It would actually be awesome if we stopped using ‘no worries’.

I’m the kind of guy who just wants to make the world a better place (mostly for me). But I can’t do this by myself, of course. I’m only one barely employed, mostly unemployable, rapidly aging male, so I’ll need your help. My goal today is to eliminate three common phrases or words that are bothering me. The only way I can do this is with your help, which you can do by stopping the use of these three words or phrases.

1. ACTUALLY

A word that has gained a great deal of currency of late is ‘actually’. Keep your ears open for it, and you’ll hear it every day.

The word ‘actually’ means ‘an actual or existing fact; really’. Until recently, it was used only when expressing a fact that was so startling, so surprising, that you needed to use it for emphasis. For example: “George Bush was actually the president of the United States for eight years!”, or “Despite my morbid obesity, I’m actually a personal trainer.”

But today, actually is paired with any everyday scrap of information, no matter how inconsequential. You will, if you listen carefully, hear people say things like “I’m actually a fry cook at McDonalds”, or “I’m actually a student”, or “I actually enjoy chocolate”.

You see, unless there is something really surprising or unbelievable about what you are about to say, something so startling that you feel you must emphasize that it’s true — “I actually won $25 million in a lottery”, or “I’m actually descended from the Romanov family of Russia” — then don’t use it. You are not that interesting or amazing.

2. AWESOME

In my part-time job working retail, I regularly direct people to the change rooms. I open the door, let them in, and instead of a “thank you”, I frequently get an “awesome”.

Yes, awesome. As in ‘inspiring an overwhelming feeling of reverence, admiration, or fear.’ That awesome.

Now, unless Elle McPherson is IN that change room, and she’s willing to help you take off your clothes, and she has already take off HER clothes, there is nothing ‘awesome’ about a change room.  Awesome is a word that should be used sparingly, in extremely rare situations. If, say, you were standing at the foot of a dormant volcano  and it comes to life for the first time in centuries and spews lava hundreds of feet into the air, you might be inclined to say ‘awesome’.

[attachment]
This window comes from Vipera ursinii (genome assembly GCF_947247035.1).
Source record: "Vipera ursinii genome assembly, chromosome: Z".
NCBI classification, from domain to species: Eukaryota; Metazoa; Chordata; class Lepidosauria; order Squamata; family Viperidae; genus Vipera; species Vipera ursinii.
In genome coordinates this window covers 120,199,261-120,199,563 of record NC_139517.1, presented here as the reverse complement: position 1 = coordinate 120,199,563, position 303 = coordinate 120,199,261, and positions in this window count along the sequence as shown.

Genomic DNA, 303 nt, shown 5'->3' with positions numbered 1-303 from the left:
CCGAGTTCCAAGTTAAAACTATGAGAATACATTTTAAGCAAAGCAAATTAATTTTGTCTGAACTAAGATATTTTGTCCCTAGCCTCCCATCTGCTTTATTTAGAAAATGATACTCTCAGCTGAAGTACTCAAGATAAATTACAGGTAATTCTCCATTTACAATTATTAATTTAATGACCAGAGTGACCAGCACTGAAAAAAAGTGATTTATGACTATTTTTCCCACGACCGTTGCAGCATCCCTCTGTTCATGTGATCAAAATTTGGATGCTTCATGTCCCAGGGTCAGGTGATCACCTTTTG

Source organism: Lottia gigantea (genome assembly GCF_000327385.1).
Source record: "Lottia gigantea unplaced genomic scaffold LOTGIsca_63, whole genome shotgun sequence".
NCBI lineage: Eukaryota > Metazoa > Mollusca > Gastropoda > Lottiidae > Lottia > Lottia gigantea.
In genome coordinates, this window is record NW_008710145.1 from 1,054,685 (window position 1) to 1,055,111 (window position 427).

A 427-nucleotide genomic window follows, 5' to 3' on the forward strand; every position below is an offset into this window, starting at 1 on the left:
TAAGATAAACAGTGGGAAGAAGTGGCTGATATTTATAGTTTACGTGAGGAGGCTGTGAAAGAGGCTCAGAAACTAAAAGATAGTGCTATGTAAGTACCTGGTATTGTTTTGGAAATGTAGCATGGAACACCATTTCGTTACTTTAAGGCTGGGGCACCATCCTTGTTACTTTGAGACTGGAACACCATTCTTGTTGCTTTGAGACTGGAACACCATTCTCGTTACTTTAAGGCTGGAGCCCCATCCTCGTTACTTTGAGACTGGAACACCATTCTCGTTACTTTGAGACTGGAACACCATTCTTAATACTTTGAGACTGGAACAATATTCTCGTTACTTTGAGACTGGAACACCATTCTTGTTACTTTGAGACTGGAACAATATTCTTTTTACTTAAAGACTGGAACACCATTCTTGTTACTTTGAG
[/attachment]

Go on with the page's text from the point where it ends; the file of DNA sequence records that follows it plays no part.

I know that awesome is also common slang to describe something that is pretty neat or cool. I can grudgingly live with this. But using ‘awesome’ in a situation that is demonstrably NOT awesome — as in my change room customer — has got to stop.

3. NO WORRIES

This phrase, apparently of Australian origin (it sure sounds Australian; those people don’t worry about anything except skin cancer) is slowly replacing ‘you’re welcome’ as a response. I hear it all the time. At my retail job, I might hear this conversation:

EMPLOYEE: “Here’s your change room.”

CUSTOMER: “Awesome.”

EMPLOYEE: “No worries.”

‘No worries’ is often used as a substitute for ‘you’re welcome’, which is ridiculous. I mean, who is worried about anything in the above-mentioned conversation? It can work as a substitute for ‘it’s OK’; for example, if someone steps on your foot on a crowded bus, and no harm has been done, you can respond with a ‘no worries’ when they express their regret.  It lets them know that everything is OK, actually alleviating their worry. But it simply doesn’t work as a substitute for ‘you’re welcome’.

So, to recap. Let’s all stop using awesome when it’s not awesome, no worries when there is nothing to worry about, and actually when there is actually nothing special going on.

Got that? That’s actually awesome, no worries.

4 thoughts on “It would actually be awesome if we stopped using ‘no worries’.

  1. I was looking for somebody that hated these terms as much as I do. It’s a relief that there are probably 100 of us on the planet that don’t use them abusively. These three are high on my (actual typed out, not just mental) list of about 30 terms I hear on a daily or at least weekly basis that cause my brain to grind it’s teeth.

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